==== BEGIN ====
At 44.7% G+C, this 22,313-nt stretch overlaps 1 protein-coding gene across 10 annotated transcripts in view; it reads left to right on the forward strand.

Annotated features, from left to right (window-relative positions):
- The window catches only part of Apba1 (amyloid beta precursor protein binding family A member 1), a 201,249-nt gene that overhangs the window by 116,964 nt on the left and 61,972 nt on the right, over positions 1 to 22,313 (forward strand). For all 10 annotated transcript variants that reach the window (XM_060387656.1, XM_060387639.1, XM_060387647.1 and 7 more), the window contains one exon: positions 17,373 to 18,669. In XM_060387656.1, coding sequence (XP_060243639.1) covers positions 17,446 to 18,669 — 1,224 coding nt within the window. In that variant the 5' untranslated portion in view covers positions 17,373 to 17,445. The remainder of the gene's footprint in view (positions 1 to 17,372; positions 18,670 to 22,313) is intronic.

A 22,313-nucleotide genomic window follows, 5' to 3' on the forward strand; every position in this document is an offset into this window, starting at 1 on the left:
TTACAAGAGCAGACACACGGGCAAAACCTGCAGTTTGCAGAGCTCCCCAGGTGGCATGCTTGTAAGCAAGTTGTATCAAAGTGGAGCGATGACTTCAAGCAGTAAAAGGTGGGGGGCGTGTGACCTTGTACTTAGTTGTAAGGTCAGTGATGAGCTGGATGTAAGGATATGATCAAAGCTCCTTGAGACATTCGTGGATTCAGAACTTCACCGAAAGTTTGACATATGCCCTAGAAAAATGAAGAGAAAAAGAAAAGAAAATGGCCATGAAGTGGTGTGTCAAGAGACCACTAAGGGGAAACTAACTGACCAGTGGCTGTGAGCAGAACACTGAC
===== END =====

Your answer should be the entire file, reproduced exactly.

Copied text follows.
At 44.7% G+C, this 22,313-nt stretch overlaps 1 protein-coding gene across 10 annotated transcripts in view; it reads left to right on the forward strand.

Annotated features, from left to right (window-relative positions):
- The window catches only part of Apba1 (amyloid beta precursor protein binding family A member 1), a 201,249-nt gene that overhangs the window by 116,964 nt on the left and 61,972 nt on the right, over positions 1 to 22,313 (forward strand). For all 10 annotated transcript variants that reach the window (XM_060387656.1, XM_060387639.1, XM_060387647.1 and 7 more), the window contains one exon: positions 17,373 to 18,669. In XM_060387656.1, coding sequence (XP_060243639.1) covers positions 17,446 to 18,669 — 1,224 coding nt within the window. In that variant the 5' untranslated portion in view covers positions 17,373 to 17,445. The remainder of the gene's footprint in view (positions 1 to 17,372; positions 18,670 to 22,313) is intronic.

A 22,313-nucleotide genomic window follows, 5' to 3' on the forward strand; every position in this document is an offset into this window, starting at 1 on the left:
TTACAAGAGCAGACACACGGGCAAAACCTGCAGTTTGCAGAGCTCCCCAGGTGGCATGCTTGTAAGCAAGTTGTATCAAAGTGGAGCGATGACTTCAAGCAGTAAAAGGTGGGGGGCGTGTGACCTTGTACTTAGTTGTAAGGTCAGTGATGAGCTGGATGTAAGGATATGATCAAAGCTCCTTGAGACATTCGTGGATTCAGAACTTCACCGAAAGTTTGACATATGCCCTAGAAAAATGAAGAGAAAAAGAAAAGAAAATGGCCATGAAGTGGTGTGTCAAGAGACCACTAAGGGGAAACTAACTGACCAGTGGCTGTGAGCAGAACACTGAC